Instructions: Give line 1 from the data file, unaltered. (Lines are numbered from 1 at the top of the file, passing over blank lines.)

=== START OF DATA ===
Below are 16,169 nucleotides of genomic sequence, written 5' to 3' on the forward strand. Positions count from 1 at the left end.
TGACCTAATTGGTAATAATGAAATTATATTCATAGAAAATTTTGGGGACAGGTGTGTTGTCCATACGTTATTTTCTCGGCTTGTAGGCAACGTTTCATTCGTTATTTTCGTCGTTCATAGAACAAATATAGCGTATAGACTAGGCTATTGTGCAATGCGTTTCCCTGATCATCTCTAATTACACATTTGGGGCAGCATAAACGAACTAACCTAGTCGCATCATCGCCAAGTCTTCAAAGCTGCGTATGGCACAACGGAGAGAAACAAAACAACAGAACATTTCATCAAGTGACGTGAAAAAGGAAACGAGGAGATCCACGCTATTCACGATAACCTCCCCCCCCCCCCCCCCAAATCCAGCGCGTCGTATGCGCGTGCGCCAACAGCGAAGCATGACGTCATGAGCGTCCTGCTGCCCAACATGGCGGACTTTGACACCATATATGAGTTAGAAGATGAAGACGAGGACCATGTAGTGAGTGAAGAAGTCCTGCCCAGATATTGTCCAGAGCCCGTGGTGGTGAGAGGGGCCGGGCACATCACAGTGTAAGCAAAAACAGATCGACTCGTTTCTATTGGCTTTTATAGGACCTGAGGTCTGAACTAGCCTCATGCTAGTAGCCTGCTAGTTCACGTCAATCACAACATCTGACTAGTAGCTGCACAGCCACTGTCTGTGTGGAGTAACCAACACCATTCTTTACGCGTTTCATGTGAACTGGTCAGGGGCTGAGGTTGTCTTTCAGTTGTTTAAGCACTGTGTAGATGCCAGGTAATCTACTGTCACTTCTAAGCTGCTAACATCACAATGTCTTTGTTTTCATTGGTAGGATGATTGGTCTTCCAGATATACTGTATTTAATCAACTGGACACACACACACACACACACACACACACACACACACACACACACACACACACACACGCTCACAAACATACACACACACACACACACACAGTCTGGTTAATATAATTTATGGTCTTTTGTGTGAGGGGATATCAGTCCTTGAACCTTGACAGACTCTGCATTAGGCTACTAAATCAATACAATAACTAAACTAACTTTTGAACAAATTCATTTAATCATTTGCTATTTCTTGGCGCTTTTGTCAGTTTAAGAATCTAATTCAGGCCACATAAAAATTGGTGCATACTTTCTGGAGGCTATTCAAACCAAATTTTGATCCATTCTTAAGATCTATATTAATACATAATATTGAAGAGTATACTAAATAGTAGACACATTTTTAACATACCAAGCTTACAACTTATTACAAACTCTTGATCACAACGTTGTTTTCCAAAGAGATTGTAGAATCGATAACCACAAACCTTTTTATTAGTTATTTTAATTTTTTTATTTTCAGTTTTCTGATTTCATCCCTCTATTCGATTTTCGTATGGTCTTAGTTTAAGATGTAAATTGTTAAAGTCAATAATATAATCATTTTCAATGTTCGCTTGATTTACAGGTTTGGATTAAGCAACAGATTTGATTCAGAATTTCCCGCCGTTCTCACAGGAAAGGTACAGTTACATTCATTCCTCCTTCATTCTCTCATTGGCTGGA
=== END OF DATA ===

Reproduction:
Below are 16,169 nucleotides of genomic sequence, written 5' to 3' on the forward strand. Positions count from 1 at the left end.